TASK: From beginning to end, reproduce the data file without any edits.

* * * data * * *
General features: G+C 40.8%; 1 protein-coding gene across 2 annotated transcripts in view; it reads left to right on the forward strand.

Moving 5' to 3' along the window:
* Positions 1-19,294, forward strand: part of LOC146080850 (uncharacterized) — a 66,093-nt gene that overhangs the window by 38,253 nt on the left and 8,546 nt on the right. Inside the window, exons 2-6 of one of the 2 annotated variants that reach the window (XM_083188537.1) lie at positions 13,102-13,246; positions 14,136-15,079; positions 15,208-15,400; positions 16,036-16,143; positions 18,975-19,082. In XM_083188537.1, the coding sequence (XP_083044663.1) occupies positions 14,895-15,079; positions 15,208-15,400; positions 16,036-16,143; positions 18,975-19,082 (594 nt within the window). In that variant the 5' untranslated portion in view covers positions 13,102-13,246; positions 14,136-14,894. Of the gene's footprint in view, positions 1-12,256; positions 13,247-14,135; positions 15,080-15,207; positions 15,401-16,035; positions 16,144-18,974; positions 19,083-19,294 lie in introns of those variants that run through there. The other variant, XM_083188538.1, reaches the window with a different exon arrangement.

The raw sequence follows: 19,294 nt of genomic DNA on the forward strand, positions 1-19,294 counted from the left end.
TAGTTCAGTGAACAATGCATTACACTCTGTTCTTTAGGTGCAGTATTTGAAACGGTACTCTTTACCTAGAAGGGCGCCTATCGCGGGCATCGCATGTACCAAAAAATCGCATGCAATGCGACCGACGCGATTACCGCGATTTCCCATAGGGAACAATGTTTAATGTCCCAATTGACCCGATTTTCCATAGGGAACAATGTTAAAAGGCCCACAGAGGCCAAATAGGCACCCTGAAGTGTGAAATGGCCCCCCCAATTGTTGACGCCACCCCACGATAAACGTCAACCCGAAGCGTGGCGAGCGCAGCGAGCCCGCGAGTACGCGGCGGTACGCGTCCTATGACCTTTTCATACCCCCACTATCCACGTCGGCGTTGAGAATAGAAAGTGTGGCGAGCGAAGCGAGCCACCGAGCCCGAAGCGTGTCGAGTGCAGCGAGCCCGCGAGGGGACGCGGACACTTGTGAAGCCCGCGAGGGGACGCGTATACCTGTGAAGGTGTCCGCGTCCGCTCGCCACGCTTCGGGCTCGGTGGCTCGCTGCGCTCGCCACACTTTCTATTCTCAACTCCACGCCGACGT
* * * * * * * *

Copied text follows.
General features: G+C 40.8%; 1 protein-coding gene across 2 annotated transcripts in view; it reads left to right on the forward strand.

Moving 5' to 3' along the window:
* Positions 1-19,294, forward strand: part of LOC146080850 (uncharacterized) — a 66,093-nt gene that overhangs the window by 38,253 nt on the left and 8,546 nt on the right. Inside the window, exons 2-6 of one of the 2 annotated variants that reach the window (XM_083188537.1) lie at positions 13,102-13,246; positions 14,136-15,079; positions 15,208-15,400; positions 16,036-16,143; positions 18,975-19,082. In XM_083188537.1, the coding sequence (XP_083044663.1) occupies positions 14,895-15,079; positions 15,208-15,400; positions 16,036-16,143; positions 18,975-19,082 (594 nt within the window). In that variant the 5' untranslated portion in view covers positions 13,102-13,246; positions 14,136-14,894. Of the gene's footprint in view, positions 1-12,256; positions 13,247-14,135; positions 15,080-15,207; positions 15,401-16,035; positions 16,144-18,974; positions 19,083-19,294 lie in introns of those variants that run through there. The other variant, XM_083188538.1, reaches the window with a different exon arrangement.

The raw sequence follows: 19,294 nt of genomic DNA on the forward strand, positions 1-19,294 counted from the left end.
TAGTTCAGTGAACAATGCATTACACTCTGTTCTTTAGGTGCAGTATTTGAAACGGTACTCTTTACCTAGAAGGGCGCCTATCGCGGGCATCGCATGTACCAAAAAATCGCATGCAATGCGACCGACGCGATTACCGCGATTTCCCATAGGGAACAATGTTTAATGTCCCAATTGACCCGATTTTCCATAGGGAACAATGTTAAAAGGCCCACAGAGGCCAAATAGGCACCCTGAAGTGTGAAATGGCCCCCCCAATTGTTGACGCCACCCCACGATAAACGTCAACCCGAAGCGTGGCGAGCGCAGCGAGCCCGCGAGTACGCGGCGGTACGCGTCCTATGACCTTTTCATACCCCCACTATCCACGTCGGCGTTGAGAATAGAAAGTGTGGCGAGCGAAGCGAGCCACCGAGCCCGAAGCGTGTCGAGTGCAGCGAGCCCGCGAGGGGACGCGGACACTTGTGAAGCCCGCGAGGGGACGCGTATACCTGTGAAGGTGTCCGCGTCCGCTCGCCACGCTTCGGGCTCGGTGGCTCGCTGCGCTCGCCACACTTTCTATTCTCAACTCCACGCCGACGT